Lady Catherine Dyer

Do you know who first copied down the epitaph, "My dearest dust" in Colmworth parish church? And where did you find the poem?

--- Victor Perry

Dear Victor:

We found it at Inventions of Farewell: A Book of Elegies, Sandra M. Gilbert, Editor, as published by Norton.

We have to admit that we do not know who copied down the epitaph.  We hope it was someone wise, like Johnson, Coleridge, or Thomas.

--- Lolita Lark

Dear Lolita,

Thank you for your email.

I first came across Lady Catherine Dyer's "My dearest dust" in The Penguin Book of Love Poetry Jon Stallworthy, Editor (1976, originally published 1973). A reviewer singled this poem out for praise, saying he had not seen it before.

Then I found it in The New Penguin Book of English Verse, Paul Keegan, Editor (2001) --- where the writer's name is spelled Katherine and the poem is printed in old, presumably original, spelling. Again a reviewer (who clearly had not read The Penguin Book of Love Poetry), said the poem was new to him and singled it out for praise

As we do not live too far from Colmworth, I determined to visit the village and see for myself. I got in touch with the vicar, who told me that someone had written a history of the village. But I have not yet managed the trip. Currently I am very busy, but, who knows, I may yet manage it.

The other puzzle is Catherine Dyer's skill as a poet. I can find nothing else by her. People do write "poetry" after a death, but it is doggerel, though, if one sees such a poem, one can't tell them that. (1) Did she get someone else to write the epitaph for her? (2) Had she been perfecting her skills for years, but all her previous work lay unpublished and was not preserved? (3) Did she simply have an innate talent, previously unused, but now carefully put into service?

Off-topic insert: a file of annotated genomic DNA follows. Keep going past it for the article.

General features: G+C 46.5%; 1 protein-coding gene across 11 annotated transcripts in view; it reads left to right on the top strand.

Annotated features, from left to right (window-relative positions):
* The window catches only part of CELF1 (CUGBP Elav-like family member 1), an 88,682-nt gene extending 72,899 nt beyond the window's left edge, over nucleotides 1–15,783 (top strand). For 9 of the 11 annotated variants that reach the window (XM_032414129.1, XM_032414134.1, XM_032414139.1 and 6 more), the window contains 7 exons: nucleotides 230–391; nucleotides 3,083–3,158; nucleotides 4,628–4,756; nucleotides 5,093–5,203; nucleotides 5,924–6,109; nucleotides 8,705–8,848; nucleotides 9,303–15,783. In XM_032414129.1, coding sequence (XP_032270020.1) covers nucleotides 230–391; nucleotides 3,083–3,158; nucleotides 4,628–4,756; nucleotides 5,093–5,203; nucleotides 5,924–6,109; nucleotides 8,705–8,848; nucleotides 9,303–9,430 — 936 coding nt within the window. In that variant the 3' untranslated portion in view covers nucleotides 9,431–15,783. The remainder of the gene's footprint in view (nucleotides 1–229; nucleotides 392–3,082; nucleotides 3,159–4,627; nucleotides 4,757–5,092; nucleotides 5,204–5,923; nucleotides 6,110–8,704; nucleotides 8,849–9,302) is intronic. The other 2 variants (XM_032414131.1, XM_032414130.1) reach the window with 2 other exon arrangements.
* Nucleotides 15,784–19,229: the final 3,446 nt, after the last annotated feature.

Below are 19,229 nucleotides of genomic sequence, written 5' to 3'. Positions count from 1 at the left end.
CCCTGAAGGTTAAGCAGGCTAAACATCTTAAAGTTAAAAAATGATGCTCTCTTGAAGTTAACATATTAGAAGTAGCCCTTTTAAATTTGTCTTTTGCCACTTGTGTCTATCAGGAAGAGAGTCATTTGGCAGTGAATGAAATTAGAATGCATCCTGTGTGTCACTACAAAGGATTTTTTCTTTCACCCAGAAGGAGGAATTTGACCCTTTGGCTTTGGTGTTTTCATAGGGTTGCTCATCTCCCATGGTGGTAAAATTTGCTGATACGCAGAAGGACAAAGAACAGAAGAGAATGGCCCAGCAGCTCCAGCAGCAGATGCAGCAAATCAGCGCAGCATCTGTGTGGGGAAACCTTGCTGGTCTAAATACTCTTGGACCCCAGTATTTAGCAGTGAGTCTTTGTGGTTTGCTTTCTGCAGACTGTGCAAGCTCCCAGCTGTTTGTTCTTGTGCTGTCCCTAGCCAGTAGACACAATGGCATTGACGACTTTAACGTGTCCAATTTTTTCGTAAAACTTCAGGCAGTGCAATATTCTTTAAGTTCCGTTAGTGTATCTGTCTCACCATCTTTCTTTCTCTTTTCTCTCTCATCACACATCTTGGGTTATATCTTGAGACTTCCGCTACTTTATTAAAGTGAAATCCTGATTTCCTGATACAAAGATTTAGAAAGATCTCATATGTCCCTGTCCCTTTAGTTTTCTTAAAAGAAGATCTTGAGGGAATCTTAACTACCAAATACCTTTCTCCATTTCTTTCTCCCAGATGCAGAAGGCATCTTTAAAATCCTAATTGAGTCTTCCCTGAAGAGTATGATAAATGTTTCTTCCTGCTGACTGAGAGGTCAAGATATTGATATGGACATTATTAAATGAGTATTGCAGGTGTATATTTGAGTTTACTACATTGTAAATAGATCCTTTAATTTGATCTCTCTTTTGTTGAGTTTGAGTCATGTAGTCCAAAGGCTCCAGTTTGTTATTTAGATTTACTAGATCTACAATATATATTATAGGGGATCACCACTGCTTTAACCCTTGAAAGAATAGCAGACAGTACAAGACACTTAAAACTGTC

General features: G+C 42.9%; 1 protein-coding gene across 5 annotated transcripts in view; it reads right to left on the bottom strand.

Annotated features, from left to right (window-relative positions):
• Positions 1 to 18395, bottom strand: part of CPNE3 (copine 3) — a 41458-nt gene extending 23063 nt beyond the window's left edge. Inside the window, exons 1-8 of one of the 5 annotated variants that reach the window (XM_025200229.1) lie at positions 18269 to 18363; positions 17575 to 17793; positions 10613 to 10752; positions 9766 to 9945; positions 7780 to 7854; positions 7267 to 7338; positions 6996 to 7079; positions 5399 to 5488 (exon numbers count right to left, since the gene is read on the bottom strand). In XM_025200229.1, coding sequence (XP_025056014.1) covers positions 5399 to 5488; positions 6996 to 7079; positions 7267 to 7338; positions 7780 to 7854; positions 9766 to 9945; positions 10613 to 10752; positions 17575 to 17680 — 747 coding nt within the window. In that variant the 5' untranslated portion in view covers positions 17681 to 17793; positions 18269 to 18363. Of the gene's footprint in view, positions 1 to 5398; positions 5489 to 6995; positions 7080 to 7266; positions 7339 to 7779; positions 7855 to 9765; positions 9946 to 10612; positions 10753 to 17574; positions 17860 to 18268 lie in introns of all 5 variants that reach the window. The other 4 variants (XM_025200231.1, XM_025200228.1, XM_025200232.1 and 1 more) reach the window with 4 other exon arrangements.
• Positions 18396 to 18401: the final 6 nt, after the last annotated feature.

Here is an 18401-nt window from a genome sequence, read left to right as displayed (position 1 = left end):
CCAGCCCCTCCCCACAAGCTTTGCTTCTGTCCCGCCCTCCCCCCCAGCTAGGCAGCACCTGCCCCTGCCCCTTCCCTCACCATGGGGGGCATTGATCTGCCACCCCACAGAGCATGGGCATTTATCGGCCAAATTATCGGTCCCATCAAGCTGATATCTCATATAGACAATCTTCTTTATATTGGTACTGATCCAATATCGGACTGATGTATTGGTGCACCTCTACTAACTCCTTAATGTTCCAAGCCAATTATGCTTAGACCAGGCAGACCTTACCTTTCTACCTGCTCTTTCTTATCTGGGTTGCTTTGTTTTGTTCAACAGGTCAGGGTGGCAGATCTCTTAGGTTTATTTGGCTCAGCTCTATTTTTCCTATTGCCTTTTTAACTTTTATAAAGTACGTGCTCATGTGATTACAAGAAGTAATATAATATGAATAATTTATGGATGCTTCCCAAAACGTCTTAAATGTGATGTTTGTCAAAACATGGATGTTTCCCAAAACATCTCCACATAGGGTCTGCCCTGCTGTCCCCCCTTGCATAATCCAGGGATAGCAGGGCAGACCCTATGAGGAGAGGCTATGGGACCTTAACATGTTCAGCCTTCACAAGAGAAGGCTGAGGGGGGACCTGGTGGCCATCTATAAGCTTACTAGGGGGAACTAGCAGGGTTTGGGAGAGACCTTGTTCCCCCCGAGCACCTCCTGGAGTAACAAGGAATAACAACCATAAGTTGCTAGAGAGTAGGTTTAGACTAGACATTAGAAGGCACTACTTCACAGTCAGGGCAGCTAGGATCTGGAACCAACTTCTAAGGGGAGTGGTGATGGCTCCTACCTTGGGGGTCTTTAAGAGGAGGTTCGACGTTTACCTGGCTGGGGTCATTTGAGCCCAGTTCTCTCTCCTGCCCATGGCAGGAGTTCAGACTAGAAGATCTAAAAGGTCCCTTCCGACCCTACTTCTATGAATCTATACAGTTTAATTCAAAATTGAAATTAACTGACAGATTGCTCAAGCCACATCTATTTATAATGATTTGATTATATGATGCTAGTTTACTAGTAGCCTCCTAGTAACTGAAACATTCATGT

If I do go to Colmworth, I shall write again.

'Johnson, Coleridge, or Thomas': which Thomas?

--- Regards,
Vic Perry

Dear Victor:

I am more fascinated by the fact that you and I and a few others --- the three editors in question --- found something powerful in "My dearest dust."I got a BA in "English Literature" at a small, prestigious east coast college, and one-half to two-thirds of a MA at the even more prestigious graduate school at the University of California at Berkeley. (I stayed at the latter until disgust at the "scientific" study of the literature I loved drove me out.)

Even though my interest in English literature was great, the material I was given access to scarcely included four of the poets who have given me the greatest pleasure in my later years: John Donne, John Clare, Walter de la Mare, and Edward Thomas (it was the latter I was referring to in my earlier letter to you; Dylan Thomas was too interested in Dylan Thomas to be interested in obscure 17th Century Poets).

I suspect from your letter that you have the same interests and poetic affections as we do, and we would treasure any suggestions you might be willing to make for the poetry section of the magazine.

--- Lolita Lark

§     §     §

This is the complete epitaph from 1641, on a monument erected at Colmworth Church, Bedfordshire, by Lady Catherine Dyer, addressed to her now departed husband Sir William Dyer.
    My dearest dust, could not thy hasty day
    Afford the drowzy patience leave to stay
    One bower longer: so that we might either
    Sate up, or gone to bedd together?
    But since thy finisht labor hath possest
    Thy weary limbs with early rest,
    Enjoy it sweetly: and thy widdowe bride
    Shall soone repose her by thy slumbering side.
    Whose business, now, is only to prepare
    My nightly dress, and call to prayre:
    Mine eyes wax heavy and ye day growes old.
    The dew falls thick, my beloved growes cold.
    Draw, draw ye closed curtaynes: and make room:
    My dear, my dearest dust; I come, I come.
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